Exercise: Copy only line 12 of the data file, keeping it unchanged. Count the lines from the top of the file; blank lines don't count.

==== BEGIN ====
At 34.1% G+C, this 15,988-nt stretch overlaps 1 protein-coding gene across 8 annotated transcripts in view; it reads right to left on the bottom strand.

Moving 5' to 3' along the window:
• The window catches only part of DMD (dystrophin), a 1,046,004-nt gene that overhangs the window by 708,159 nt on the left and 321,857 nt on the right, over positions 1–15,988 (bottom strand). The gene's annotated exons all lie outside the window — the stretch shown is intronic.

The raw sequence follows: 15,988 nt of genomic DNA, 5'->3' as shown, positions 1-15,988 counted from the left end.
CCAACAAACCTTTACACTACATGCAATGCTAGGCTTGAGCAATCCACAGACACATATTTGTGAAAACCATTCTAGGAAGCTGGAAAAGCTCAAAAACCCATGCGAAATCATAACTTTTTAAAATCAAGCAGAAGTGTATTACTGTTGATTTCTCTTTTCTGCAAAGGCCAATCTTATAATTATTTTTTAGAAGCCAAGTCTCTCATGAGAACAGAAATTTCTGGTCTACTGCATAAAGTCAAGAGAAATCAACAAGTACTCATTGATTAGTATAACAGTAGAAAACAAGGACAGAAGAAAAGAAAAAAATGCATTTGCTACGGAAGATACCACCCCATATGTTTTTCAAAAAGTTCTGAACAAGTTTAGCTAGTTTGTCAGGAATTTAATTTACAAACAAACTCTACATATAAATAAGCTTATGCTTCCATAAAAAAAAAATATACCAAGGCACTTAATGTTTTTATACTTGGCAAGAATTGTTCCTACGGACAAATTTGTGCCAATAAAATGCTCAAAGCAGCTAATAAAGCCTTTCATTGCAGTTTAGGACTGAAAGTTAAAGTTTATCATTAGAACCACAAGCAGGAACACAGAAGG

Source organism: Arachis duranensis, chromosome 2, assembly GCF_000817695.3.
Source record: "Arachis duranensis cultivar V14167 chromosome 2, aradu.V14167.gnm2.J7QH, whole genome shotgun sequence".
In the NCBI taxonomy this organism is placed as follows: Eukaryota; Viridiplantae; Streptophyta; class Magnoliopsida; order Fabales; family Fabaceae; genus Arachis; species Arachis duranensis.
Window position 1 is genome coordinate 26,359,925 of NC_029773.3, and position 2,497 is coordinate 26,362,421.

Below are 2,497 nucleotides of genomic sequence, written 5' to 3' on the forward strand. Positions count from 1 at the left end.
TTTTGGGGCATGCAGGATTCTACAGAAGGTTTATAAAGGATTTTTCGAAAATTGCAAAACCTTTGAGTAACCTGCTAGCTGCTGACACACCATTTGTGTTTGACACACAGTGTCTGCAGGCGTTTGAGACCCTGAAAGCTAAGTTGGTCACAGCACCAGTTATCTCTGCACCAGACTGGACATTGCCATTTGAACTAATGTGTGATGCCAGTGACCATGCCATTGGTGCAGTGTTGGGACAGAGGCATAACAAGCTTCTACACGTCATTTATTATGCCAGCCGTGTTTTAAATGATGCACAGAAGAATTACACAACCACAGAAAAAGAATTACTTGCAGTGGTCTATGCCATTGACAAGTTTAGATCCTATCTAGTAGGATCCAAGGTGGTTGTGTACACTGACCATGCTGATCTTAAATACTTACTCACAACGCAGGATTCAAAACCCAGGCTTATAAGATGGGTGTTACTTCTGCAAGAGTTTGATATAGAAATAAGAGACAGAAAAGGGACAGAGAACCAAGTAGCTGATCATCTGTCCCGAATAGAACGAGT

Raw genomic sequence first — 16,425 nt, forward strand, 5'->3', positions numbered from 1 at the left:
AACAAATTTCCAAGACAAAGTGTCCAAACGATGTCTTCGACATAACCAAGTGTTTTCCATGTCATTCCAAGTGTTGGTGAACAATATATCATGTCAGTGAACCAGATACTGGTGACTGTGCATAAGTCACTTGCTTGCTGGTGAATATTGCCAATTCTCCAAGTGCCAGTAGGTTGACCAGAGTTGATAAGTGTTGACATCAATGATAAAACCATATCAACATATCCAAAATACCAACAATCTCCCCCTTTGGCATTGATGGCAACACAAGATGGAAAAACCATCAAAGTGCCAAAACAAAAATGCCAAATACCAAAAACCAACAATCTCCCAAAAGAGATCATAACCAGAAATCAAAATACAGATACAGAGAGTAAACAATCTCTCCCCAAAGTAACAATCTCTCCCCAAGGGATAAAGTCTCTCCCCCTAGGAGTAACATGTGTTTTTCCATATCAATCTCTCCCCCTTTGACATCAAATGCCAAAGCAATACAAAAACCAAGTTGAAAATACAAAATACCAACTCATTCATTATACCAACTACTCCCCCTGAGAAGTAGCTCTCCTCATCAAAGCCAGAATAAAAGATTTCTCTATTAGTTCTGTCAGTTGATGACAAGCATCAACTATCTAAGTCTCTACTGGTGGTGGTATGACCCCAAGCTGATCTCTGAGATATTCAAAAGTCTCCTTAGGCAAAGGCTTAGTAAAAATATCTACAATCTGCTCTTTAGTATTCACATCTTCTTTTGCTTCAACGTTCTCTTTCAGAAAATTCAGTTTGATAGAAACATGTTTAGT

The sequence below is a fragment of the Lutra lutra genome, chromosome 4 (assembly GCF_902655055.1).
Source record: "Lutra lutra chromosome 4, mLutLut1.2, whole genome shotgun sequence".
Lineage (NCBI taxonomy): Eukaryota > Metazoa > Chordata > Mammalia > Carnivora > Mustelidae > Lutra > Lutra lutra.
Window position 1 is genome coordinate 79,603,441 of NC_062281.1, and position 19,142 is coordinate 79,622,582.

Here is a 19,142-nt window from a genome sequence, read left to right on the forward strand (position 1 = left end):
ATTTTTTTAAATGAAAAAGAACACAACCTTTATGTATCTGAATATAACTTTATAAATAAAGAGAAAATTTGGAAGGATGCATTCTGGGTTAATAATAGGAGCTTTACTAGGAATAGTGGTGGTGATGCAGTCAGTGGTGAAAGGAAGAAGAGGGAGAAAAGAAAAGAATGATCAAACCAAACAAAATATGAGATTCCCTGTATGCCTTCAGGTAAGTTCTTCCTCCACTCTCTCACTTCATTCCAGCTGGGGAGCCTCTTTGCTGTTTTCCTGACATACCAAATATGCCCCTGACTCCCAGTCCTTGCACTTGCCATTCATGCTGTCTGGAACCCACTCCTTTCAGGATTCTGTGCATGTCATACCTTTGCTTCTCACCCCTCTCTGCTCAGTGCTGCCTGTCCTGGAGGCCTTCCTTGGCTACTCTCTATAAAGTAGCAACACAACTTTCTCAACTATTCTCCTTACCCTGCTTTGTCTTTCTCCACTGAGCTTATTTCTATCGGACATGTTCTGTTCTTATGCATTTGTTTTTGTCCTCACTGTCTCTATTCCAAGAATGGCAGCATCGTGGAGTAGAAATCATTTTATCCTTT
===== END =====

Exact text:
Raw genomic sequence first — 16,425 nt, forward strand, 5'->3', positions numbered from 1 at the left: